I've spoken to two professionals who've had adequate exposure in both worlds and are well brushed up with the pros and cons of each. So if you're still utterly perplexed about where to work, this article will hopefully help you make a decision.
Salary and benefits
Corporates are obsessively concerned about their brand image and as such they provide the best and the most competitive salaries to their employees. They don't delay payments. Moreover, big corporates like BAT offer free lunch, while GP gives employees health insurance up to 2.5 lakhs. When in higher positions, you may get cars with chauffeurs. These corporations are also legally bound to provide a certain number of annual leaves, sick leaves and casual leaves with pay. Some even go as far as sharing profits with all employees at the end of each year. More importantly, the knowledge that your workplace won't just go broke and stop existing the next day is good for the peace of mind.
Startups on the other hand might give you a life of uncertainty. A lot of times, payments to vendors get delayed, which means employees get paid even later. Except a few employees at the top, the average employee doesn't get paid much. Non-monetary benefits are hardly there.
Corporates hire many people and have precisely defined job roles. So unless you're a part of a cross-team, you'll have a solitary focused job in a specific department. Even in a cross-team, your job description will be constant and over the months you will become an expert at what you do.
Start-ups usually take up one or two floors of a building and rooms it with limited number of employees. As such, job roles have blurry boundaries. You will be expected to brainstorm, create a deck and pitch to potential clients on one day, and prepare (or at least help prepare) the budget the other day. Thus startups are always looking for versatile, creative people with multitasking abilities who enjoycollaborating.
The learning procedure
At corporate, you get to learn methodically. The procedure is structured with a good set of guidelines. This trains you to become very efficient in the processes. However, the predictability of it makes it very boring sometimes.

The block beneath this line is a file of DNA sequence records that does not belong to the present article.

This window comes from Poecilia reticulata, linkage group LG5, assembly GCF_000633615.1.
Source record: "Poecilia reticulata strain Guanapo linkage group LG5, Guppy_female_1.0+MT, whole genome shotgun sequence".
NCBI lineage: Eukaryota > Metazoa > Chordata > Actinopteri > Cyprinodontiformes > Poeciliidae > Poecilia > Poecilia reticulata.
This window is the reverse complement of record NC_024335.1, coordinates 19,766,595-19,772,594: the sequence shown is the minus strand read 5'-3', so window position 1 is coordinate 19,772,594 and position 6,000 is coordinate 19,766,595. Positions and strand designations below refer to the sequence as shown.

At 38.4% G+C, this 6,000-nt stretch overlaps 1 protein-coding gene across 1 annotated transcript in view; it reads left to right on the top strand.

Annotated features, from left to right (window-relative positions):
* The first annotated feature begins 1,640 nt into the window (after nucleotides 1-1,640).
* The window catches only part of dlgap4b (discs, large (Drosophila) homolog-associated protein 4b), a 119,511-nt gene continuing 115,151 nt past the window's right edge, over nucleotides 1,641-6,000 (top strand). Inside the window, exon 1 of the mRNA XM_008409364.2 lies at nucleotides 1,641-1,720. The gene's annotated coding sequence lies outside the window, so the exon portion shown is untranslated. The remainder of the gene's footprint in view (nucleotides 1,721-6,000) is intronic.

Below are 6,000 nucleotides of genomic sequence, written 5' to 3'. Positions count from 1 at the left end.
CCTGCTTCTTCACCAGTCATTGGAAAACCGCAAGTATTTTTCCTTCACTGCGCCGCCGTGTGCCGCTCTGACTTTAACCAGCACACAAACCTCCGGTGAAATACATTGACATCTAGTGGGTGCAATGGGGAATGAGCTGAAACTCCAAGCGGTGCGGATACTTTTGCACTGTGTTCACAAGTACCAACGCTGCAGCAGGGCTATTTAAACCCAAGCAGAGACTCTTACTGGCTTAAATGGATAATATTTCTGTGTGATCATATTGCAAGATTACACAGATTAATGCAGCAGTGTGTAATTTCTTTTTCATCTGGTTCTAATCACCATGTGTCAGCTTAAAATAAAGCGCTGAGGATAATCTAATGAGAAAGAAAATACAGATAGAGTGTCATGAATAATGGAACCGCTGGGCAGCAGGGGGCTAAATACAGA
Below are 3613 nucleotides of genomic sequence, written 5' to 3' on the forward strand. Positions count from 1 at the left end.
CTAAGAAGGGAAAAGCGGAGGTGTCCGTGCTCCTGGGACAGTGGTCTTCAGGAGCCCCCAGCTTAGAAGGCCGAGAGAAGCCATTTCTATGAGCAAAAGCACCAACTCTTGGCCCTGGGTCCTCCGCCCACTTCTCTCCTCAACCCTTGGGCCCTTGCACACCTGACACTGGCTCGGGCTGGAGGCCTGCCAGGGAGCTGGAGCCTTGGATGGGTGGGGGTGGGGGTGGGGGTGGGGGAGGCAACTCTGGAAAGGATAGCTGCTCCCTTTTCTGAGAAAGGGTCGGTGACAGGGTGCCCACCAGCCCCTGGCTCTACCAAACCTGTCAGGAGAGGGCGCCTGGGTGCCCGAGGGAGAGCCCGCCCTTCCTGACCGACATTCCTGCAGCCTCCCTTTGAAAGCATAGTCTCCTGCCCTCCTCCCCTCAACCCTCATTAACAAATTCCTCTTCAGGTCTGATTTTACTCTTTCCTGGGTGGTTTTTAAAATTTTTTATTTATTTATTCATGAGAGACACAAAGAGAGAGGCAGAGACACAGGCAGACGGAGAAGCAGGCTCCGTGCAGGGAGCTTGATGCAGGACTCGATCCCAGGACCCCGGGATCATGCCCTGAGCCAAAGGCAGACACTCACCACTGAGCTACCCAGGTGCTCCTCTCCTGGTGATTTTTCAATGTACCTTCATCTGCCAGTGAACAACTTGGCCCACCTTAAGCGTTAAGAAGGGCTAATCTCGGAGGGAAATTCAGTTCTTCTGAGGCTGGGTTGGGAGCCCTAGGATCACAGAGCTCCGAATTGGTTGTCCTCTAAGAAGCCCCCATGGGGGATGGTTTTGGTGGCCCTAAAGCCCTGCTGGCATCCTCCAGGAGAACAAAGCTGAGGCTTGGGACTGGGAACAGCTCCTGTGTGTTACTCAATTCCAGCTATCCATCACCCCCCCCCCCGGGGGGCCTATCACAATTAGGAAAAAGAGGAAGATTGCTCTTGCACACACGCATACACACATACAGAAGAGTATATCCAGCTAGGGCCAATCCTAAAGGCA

At start-ups, you're on your own. You learn through trial and error, which isn't very nice because you're liable forall your mistakes. However, having full freedom of your actions has certain personal integrity attached to it that you might not find at corporate. In contrast to a learning curve at a corporate that's steep at first but gradually falls flat, the learning curve at a startup is constantly steep.
Hours and flexibility
Even though more and more corporates are trying to establish themselves as friendly, flexible entities, in reality most corporates are very inflexible in nature. Jobs are not 9 to 5, in fact most people end up spending 10-12 hours daily at office. Especially for getting promoted, it is vital to get noticed and the most practical way to do that is to spend endless hours at the workplace.
On the contrary, startups will allow you ample flexibility and let you choose your own hours. Everything is good as long as you're contributing and being productive. Sometimes they might even let you work from home. Thus if work-life balance is something you look for in a job, startups might be the way to go.
Dealing with vendors and external stakeholders is easier when you have a big corporate name backing you. You'll find them to be nicer, more respectful, and more professional because they don't want to upset a big and powerful corporation.
On the other hand, startups aren't nearly as powerful, thus leaving you without protection at the disposal of shady businessmen. They tend to lie and cheat and miss deadlines, so you'll have to be extra harsh when dealing with them.
At corporate you will have next to no say about important decisions being made even if they involve you and your own team. Hierarchy is extremely strong and rigid. At a startup however, you will have dominant authority and visibility into business decisions. You will have greater insight about the modality of your company, ample scope of creative expression and a legitimate platform to voice your thoughts and have it heard. But if your long term goal is to be a CEO, you will almost never get that there, even after being number 2 for years. Instead you will have to expand your role and fit in more responsibilities. A lot of organisations like BAT and Grameenphone are relentlessly working to creating a culture of breeding future leaders and hence might be more suitable for people with similar aims.
Adiba Arif is a business student, almost always regretting her major life decisions. Write to her at firstname.lastname@example.org to help her see the light.